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Posted on Thu, Jan 10, 2013 : 9:35 a.m.

U-M study: Brain over-activity keeps autistic children from adapting in social settings

By Amy Biolchini

Autistic teens often feel overwhelmed and anxious in social situations due to an overactive part of their brain, according to new findings from the University of Michigan released Tuesday.

Autism is a group of developmental brain disorders that refer to a wide range of levels of impairment and symptoms including social impairment, communication difficulties and repetitive and stereotyped behaviors.

Daniel Whiteman.jpg

From left: Whiteman siblings Ben, age 15, Julianna, age 19, and Daniel, age 19, enjoy a family breakfast in Ypsilanti in 2010. Daniel, who has autism, is in a program which has helped him cope with situations which used to cause him great anxiety. University of Michigan researchers have found that a part of the brain in teens who are autistic is often over-active in social situations, which causes them to feel overwhelmed.

Angele Cesere | file photo

U-M researchers studied the amygdala, the part of the brain that categorizes feelings of anxiety.

The study monitored 32 children and teens with autism and 56 youth without autism through MRI imaging while the subjects were exposed to a set of facial images with different expressions.

Teens diagnosed with autism spectrum disorders did not adjust as well to new faces as non-autistic teens, according to the study.

In the youth not diagnosed with autism, researchers found activity in the amygdala decreased during the session as the children were shown image after image of the faces.

For autistic youth, activity in the amygdala was sustained throughout the entire session, which U-M researchers say means habituating to a certain situation is much more difficult.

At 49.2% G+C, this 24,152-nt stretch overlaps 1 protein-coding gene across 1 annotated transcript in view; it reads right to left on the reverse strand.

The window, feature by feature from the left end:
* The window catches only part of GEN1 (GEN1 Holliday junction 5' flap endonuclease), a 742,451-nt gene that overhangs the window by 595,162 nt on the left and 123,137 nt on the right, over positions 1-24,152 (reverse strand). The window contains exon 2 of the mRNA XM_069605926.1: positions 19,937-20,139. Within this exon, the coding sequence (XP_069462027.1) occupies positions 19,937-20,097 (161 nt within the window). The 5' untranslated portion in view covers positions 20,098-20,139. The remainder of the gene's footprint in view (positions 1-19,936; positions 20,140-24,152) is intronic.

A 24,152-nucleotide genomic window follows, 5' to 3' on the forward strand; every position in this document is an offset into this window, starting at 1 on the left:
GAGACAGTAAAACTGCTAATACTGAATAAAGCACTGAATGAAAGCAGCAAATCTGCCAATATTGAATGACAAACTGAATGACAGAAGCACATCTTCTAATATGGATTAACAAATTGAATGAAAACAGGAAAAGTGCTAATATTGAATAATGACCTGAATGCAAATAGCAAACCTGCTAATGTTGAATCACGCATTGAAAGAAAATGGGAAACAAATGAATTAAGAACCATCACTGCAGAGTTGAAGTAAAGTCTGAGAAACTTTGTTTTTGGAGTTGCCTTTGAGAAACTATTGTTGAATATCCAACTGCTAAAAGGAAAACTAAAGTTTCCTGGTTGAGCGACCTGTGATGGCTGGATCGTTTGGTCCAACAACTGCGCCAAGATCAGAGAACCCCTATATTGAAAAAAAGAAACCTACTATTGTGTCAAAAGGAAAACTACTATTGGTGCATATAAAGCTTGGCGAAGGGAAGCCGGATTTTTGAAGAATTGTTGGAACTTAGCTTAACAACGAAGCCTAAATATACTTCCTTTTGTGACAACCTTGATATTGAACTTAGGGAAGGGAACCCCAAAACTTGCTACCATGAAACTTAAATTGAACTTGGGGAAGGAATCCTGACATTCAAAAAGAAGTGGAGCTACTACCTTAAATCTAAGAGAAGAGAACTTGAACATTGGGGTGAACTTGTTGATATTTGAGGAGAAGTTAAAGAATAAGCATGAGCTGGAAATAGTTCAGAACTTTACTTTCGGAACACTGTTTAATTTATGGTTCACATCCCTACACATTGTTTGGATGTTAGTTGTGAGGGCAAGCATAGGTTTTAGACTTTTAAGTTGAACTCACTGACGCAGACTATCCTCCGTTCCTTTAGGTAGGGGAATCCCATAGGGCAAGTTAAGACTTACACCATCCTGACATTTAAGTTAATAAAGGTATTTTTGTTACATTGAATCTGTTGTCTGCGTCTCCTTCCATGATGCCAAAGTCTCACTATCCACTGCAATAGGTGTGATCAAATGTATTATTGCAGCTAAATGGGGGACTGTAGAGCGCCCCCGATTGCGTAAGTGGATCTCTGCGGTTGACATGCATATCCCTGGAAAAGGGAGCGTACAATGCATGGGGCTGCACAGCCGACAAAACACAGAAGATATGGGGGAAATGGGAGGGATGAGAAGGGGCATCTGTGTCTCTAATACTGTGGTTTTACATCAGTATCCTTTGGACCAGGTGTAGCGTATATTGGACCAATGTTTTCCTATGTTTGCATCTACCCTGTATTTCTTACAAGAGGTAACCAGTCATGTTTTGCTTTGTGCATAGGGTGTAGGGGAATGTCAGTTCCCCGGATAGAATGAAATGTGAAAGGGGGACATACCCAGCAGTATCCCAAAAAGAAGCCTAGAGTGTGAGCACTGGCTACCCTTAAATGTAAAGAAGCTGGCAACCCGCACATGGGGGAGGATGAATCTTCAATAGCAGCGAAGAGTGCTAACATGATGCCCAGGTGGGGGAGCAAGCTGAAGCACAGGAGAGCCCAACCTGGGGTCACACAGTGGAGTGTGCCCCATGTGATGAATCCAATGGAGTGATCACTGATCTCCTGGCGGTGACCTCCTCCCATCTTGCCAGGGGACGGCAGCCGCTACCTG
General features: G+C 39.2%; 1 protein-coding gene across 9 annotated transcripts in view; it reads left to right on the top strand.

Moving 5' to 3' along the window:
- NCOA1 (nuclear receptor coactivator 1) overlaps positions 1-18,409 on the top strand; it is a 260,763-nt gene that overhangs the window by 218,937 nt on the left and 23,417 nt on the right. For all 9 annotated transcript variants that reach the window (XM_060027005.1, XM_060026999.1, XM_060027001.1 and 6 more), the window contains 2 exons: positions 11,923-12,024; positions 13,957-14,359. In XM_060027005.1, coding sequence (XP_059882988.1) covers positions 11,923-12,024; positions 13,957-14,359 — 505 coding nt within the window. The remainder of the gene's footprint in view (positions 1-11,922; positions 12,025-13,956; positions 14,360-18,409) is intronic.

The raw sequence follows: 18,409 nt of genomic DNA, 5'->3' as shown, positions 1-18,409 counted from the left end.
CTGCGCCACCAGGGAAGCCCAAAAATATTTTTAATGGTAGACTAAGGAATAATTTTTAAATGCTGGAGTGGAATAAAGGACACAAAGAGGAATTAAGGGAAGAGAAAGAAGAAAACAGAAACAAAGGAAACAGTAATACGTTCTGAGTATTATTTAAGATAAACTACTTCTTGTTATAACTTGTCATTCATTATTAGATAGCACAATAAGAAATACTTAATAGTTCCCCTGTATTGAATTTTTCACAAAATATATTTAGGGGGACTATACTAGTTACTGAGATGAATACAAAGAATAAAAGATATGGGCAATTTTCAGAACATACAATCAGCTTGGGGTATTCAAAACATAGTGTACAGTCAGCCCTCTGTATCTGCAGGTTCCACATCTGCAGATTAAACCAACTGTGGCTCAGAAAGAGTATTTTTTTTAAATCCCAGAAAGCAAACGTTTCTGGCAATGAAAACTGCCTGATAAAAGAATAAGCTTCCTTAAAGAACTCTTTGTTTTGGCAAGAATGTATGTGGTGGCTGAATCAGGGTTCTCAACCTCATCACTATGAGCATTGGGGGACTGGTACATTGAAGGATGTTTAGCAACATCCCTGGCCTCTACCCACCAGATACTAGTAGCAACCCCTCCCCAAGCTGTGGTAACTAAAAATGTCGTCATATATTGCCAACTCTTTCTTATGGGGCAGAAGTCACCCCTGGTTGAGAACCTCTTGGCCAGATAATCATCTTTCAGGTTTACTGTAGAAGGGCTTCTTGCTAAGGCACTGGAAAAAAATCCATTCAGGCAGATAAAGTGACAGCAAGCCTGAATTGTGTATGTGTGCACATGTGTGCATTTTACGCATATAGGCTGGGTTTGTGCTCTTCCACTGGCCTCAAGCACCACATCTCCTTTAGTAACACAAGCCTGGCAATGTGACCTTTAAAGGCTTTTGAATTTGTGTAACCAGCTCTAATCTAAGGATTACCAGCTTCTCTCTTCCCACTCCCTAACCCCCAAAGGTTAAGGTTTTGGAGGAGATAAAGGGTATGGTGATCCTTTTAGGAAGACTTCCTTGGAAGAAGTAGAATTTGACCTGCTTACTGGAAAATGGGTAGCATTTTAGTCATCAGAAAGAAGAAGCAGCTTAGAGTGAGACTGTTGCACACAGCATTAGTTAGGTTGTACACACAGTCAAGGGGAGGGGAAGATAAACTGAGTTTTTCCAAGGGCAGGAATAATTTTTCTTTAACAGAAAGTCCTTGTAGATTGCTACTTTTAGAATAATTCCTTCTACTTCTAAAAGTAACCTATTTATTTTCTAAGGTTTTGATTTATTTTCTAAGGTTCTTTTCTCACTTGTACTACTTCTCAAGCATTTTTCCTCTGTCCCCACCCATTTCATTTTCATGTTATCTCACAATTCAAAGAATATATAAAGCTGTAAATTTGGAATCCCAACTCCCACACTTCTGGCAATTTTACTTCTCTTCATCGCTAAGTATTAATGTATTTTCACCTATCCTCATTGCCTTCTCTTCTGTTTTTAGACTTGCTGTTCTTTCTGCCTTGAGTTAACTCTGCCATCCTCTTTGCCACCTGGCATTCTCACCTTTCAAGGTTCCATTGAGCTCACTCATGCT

Habituation is the process by which the brain becomes accustomed to a certain situation -- in the same way that a person could tune out a clock ticking in a room, according to the researchers.

“We could imagine how distressing failure to habituate would be in that case. Amygdala habituation helps us become accustomed to familiar social situations so we're not always on alert. This study is one of the first to show that this process is altered in teens with autism spectrum disorders,” according to a statement from the lead author of the study, Johnna Swartz, a graduate student in U-M's Department of Psychology.

Continued arousal and reaction to a situation often leads to distress, researchers say.

“They may find it distressing to look at and interact with other people. If kids find it distressing to watch and engage in social situations from an early age, they will disengage from them and miss many opportunities to learn about the social world,” said Christopher Monk, a professor in U-M’s Department of Psychology and a research associate professor at the Center for Human Growth and Development.

Amy Biolchini covers Washtenaw County, health and environmental issues for Reach her at (734) 623-2552, or on Twitter.



Thu, Jan 10, 2013 : 4:14 p.m.

Wait. What? You forgot to blame the MMR vaccine.


Thu, Jan 10, 2013 : 9:52 p.m.

"Ignorance." Amen, DJBud!

Sam S Smith

Thu, Jan 10, 2013 : 9:09 p.m.

Thank you DJBudSonic!


Thu, Jan 10, 2013 : 5:42 p.m.

As the parent of an autistic child, there is very little I can do to change the brain function as described in this brief article. However, I can help my child by regulating his brain chemistry to lessen the severity of the experience. This is most often accomplished through controlling things like diet and exercise, sleep patterns, familial social interaction and habits, and control of visual and auditory stimulus. I don't know what causes autism related problems in the brain, but I know what helps them. And for you to crack wise about the possibility that environmental hazards have a role in autism shows your ignorance of the situation.


Thu, Jan 10, 2013 : 3:35 p.m.

Artificial food additives and gluten are two of the big triggers for brain over-activity. "Excitotoxins" is one of the terms used. Mercury poisoning tends to make recognizing faces much more difficult, among many other things. Many autistics are born mercury toxic due to their mothers being poisoned by half mercury amalgam dental fillings.


Thu, Jan 10, 2013 : 7:41 p.m.

"Autistics?" Really?